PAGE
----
Tuesday, January 11, 2005

The Livestock Connection

This little piece is taken from vegansociety.com. The numbers indicate research notes and sources, which I did not include.

WHAT'S THE PROBLEM?

The UN Water Assessment Programme states: "At the beginning of the twenty-first century, the Earth, with its diverse and abundant life forms, including over six billion humans, is facing a serious water crisis." [1]

We all know that ours is a Blue Planet, mostly made up of water, so it can be difficult to believe that this most precious of natural resources could ever become so scarce as to endanger future food production and general planetary health. However, only 2.53% of the earth's water is fresh and most of this is inaccessible - some two-thirds being captured in glaciers and permanent snow. [2] The remaining fresh water is almost entirely made up of groundwater.

According to Sandra Postel, Director of the Global Water Policy Project, the world overdraws 200 km3 of its global groundwater 'bank account' every year. [3] This over-exploitation has serious consequences for future food production and global health. In fact, the WorldWatch Institute rates aquifer depletion, alongside HIV and shrinking cropland area per person, as one of the three most potentially devastating problems facing our species. [4]

Water pollution serves to compound the problem, with global wastewater estimated to be in the region of 1,500 km3. The UN suggests that 1 litre of wastewater pollutes, on average, 8 litres of freshwater, which would result in a freshwater pollution burden of around 12,000 km3 worldwide. [5]

Estimates suggest that climate change could cause a 20% increase in global water scarcity. [6]

In their 'Global Water Supply and Sanitation Assessment 2000' UNICEF and the World Health Organisation (WHO) estimate that at present 1.1 billion people have no access to safe water supplies. 2.4 billion people have no access to any form of improved sanitation.
"As a consequence, 2.2 million people in developing countries, most of them children, die every year from diseases associated with lack of safe drinking water, inadequate sanitation and poor hygiene" - Gro Harlem Brundtland, Director-General, WHO and Carol Bellamy, Executive Director, UNICEF. [7]

The situation is predicted to worsen as population expands and consumption per capita increases as more and more people adopt resource-intensive Western-style lifestyles.
The UN's 2003 Water Development Report predicts that "by the middle of this century, at worst 7 billion people in sixty countries will be water-scarce, at best 2 billion people in forty-eight countries." [8] In fact, the problem is so serious that many environmental and political commentators predict that the resource wars of the future will be fought over water rather than oil.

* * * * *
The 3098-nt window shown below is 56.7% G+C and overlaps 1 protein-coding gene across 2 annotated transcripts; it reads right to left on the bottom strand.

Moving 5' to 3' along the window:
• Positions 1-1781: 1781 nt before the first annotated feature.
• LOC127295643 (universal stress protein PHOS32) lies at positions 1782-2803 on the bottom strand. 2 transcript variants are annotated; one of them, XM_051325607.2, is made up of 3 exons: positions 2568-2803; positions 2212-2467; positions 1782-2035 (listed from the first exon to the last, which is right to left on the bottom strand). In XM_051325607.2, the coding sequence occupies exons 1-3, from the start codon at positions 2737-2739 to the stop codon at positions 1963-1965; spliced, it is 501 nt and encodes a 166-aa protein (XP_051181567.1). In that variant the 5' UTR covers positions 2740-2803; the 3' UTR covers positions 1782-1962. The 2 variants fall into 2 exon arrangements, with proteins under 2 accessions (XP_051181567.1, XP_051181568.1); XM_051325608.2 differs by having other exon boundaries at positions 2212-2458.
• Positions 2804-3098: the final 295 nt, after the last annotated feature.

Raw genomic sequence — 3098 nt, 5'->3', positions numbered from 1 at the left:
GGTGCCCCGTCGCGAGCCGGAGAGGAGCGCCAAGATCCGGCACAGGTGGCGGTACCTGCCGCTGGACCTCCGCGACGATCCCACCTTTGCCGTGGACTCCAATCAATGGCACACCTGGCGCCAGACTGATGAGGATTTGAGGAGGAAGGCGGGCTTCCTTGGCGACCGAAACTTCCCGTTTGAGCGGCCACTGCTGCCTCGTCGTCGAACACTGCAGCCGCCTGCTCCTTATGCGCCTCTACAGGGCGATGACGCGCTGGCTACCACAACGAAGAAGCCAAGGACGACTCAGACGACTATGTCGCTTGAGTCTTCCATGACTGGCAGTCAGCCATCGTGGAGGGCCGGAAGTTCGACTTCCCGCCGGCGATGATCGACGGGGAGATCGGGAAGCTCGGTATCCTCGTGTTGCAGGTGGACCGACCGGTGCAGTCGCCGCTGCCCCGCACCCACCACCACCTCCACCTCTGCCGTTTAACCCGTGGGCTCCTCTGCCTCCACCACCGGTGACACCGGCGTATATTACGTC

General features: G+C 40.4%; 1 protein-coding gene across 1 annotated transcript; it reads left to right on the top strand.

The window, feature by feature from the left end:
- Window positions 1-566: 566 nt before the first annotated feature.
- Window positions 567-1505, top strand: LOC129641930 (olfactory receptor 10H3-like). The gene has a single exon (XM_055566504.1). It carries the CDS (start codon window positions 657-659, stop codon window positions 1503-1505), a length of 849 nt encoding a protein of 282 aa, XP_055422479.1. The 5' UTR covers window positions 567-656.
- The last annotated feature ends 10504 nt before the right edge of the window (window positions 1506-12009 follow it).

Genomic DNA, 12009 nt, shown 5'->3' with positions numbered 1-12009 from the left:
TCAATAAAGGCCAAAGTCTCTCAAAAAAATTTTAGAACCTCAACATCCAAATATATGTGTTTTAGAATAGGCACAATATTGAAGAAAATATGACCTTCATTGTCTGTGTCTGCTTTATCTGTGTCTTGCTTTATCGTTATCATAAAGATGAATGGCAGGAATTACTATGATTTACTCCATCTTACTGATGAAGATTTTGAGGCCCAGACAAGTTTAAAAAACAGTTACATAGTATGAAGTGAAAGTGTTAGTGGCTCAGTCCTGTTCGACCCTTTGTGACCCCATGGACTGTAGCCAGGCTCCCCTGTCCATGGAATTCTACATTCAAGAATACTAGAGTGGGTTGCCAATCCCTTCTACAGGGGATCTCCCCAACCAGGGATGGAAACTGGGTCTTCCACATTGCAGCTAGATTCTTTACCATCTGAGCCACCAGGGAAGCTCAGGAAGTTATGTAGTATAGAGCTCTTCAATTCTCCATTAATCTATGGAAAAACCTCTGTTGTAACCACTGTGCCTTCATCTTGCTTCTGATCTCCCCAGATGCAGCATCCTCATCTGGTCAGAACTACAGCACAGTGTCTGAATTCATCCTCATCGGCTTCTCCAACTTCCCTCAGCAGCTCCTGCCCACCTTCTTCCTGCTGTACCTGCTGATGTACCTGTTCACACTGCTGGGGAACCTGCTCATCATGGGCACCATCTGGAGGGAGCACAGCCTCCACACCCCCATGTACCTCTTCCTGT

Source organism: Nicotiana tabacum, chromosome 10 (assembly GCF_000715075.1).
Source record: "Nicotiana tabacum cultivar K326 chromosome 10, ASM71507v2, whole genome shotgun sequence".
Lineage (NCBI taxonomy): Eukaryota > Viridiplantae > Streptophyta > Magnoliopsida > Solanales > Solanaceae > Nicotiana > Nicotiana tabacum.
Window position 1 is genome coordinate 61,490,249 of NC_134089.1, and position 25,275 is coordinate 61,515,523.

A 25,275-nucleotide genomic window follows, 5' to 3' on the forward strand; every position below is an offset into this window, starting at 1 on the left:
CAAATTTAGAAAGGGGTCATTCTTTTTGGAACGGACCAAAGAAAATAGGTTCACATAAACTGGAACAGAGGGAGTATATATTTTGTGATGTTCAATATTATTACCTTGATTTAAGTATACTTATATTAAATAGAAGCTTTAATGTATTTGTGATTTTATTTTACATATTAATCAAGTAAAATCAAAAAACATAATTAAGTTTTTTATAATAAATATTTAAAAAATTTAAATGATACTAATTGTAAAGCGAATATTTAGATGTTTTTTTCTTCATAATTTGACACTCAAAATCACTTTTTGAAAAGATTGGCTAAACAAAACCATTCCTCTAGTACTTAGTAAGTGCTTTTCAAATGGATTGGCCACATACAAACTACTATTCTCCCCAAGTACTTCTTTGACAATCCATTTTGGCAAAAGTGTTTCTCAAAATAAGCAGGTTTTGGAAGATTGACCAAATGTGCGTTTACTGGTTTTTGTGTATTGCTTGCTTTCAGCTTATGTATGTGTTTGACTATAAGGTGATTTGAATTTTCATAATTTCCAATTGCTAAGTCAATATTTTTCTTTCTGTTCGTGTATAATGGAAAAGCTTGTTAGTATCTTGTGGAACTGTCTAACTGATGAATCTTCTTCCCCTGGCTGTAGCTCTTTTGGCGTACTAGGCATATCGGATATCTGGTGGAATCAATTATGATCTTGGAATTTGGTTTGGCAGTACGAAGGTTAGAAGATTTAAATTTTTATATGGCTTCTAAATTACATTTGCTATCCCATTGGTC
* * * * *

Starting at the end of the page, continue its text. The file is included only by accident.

To ensure our basic needs, we all need 20 to 50 litres of water free from harmful contaminants each day. [9]

THE LIVESTOCK CONNECTION

Worldwide, agriculture uses up 70% of fresh water resources. [10] This is largely because a lot of cropland has to be irrigated to make it agriculturally viable and to increase and improve crop yields.

As has been shown, much of this land is entirely wasted by being used to grow feed crops for livestock rather than food for people. The water used on this land - as well as that consumed directly by livestock - represents yet another wasted resource.

There has been much disagreement over precisely how much water is squandered in this way. Professor David Pimentel of Cornell University's Ecology Department has calculated that it takes 500 litres of water to produce 1kg of potatoes, 900 litres per kg of wheat, 3,500 litres per kg of digestible chicken flesh and a massive 100,000 litres for 1kg of beef. [11]

A more conservative estimate comes from Beckett and Oltjen of the University of California's Department of Animal Science. [12] In a study partly financed by the California Beef Council, they concluded that wheat production requires 120 litres per kg and beef 3,700 litres per kg. It is interesting to look a little more closely at these figures as they show that, even by the most conservative of estimates, beef production still represents a scandalous misuse of one of our most precious natural resources.

1 kg of meat yields about 2800 kcal and 174 g of protein. [13] 1 kg of wheat yields 3300 kcal and 110 g of protein (100g after adjustment for digestibility). According to Beckett and Oltjen, the kilogram of beef requires 3,700 litres of water and the kilogram of wheat requires 120 litres of water. If we put all of these figures together, we find that whilst wheat provides us with an average 27.5 kcal for each litre of water used, beef provides only 0.76 kcal per litre. This means that - based on the data presented to show that other figures were "overstated" - beef still requires 36 times as much water per calorie as wheat. When the same calculations are done for digestible protein, wheat comes out as 18 times more water efficient than beef. These figures are summarised in table 2.

[TABLE 2 BELOW]

By these figures, one kilogram of beef uses as much water as:
40 baths
300 toilet flushes
100 times the clean water needed by an individual according to UNESCO

Since a large percentage of the crops we feed to our farmed animals are grown on 'ghost acres' in developing countries, this wasted water is coming not just from our own reserves but from the very countries where drinking water is most scarce.

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